Student or Learner
I would appreciate if you could tell me the correct preposition for event. "At this event" or "In this event"?
The complete sentence is "At this event we launched “Be Effective” campaign to help improving knowledge of diabetic children by providing them with diabetes training courses."
***** NOT A TEACHER *****
Those two little words drive me crazy, too.
Occasionally they are interchangeable: "When I visit Paris next year, I'll stay at / in an upscale [expensive!] hotel."
Usually, however, I have found that native speakers prefer "at" when the emphasis is on the location.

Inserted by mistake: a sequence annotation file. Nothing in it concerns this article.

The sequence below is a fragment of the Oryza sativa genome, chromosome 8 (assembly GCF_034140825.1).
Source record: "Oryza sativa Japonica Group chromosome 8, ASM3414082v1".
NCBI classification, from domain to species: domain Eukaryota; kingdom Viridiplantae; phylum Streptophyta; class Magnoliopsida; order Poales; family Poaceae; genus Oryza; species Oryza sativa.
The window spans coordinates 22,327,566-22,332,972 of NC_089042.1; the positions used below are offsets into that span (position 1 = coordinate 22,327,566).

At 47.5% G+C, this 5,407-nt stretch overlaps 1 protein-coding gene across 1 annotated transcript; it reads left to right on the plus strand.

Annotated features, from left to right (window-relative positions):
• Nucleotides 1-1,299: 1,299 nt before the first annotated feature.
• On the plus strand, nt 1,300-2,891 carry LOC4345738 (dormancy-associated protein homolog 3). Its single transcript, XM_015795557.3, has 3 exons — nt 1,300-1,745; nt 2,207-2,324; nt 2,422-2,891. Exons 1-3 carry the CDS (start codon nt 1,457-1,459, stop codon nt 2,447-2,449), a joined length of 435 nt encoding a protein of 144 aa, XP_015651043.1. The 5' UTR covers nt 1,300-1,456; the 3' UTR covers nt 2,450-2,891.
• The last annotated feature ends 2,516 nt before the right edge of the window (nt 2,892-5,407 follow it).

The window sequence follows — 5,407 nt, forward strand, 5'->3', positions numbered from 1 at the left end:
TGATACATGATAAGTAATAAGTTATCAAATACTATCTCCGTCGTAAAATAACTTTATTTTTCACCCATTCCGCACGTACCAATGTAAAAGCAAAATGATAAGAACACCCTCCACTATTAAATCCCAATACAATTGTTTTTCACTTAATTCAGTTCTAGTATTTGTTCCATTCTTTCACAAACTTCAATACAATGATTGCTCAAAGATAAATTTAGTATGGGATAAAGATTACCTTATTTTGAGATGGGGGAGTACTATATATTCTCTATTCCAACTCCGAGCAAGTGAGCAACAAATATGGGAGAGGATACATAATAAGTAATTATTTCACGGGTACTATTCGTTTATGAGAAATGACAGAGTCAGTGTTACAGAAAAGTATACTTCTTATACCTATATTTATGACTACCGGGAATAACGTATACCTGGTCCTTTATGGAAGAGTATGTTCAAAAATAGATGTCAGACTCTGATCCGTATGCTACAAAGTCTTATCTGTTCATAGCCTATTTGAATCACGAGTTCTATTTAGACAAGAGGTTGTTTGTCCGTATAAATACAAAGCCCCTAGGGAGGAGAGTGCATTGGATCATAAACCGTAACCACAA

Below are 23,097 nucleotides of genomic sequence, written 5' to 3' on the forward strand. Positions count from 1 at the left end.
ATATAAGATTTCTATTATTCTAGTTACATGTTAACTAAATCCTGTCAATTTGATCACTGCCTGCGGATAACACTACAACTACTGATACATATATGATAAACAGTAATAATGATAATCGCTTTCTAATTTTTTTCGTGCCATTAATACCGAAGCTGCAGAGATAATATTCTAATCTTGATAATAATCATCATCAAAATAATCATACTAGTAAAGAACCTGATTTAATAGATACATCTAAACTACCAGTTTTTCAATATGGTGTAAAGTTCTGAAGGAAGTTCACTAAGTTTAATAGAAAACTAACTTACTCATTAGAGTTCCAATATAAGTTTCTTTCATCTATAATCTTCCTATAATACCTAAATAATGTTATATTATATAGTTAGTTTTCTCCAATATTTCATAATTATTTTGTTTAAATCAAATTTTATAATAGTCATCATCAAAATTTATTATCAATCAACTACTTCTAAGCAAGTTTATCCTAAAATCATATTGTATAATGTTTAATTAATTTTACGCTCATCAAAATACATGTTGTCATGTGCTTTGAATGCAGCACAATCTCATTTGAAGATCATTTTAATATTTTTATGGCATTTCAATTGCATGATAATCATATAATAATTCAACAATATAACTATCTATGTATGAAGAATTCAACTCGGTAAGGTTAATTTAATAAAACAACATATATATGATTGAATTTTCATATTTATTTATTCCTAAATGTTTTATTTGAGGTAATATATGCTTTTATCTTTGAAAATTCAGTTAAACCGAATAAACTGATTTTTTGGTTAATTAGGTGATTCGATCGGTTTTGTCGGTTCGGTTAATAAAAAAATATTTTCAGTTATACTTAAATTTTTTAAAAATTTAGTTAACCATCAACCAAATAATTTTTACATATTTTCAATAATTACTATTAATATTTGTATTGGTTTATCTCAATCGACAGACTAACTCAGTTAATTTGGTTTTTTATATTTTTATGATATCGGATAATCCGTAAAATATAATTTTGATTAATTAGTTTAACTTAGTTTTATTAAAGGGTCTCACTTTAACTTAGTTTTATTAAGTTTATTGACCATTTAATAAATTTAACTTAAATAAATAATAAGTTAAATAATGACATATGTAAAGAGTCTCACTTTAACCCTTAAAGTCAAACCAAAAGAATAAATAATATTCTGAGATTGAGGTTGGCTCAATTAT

In your sentence, the idea seems to be something like: At this location, we launched the "Be Effective" campaign to help diabetic children better understand how to manage their condition.
Now look at this sentence that I found in the "books" section of Google: "The data will usually include people and things involved in the event." I think that you can notice the difference. This time, the emphasis is on the event or occasion.
Finally, I like these examples from Webster's New International Dictionary / 2nd edition / Unabridged (1959):
To meet a friend at the library (a location or point).
To look for a book in the library (the interior is prominent [emphasized]).
Last edited by TheParser; 06-Dec-2014 at 15:22. Reason: I forgot a period.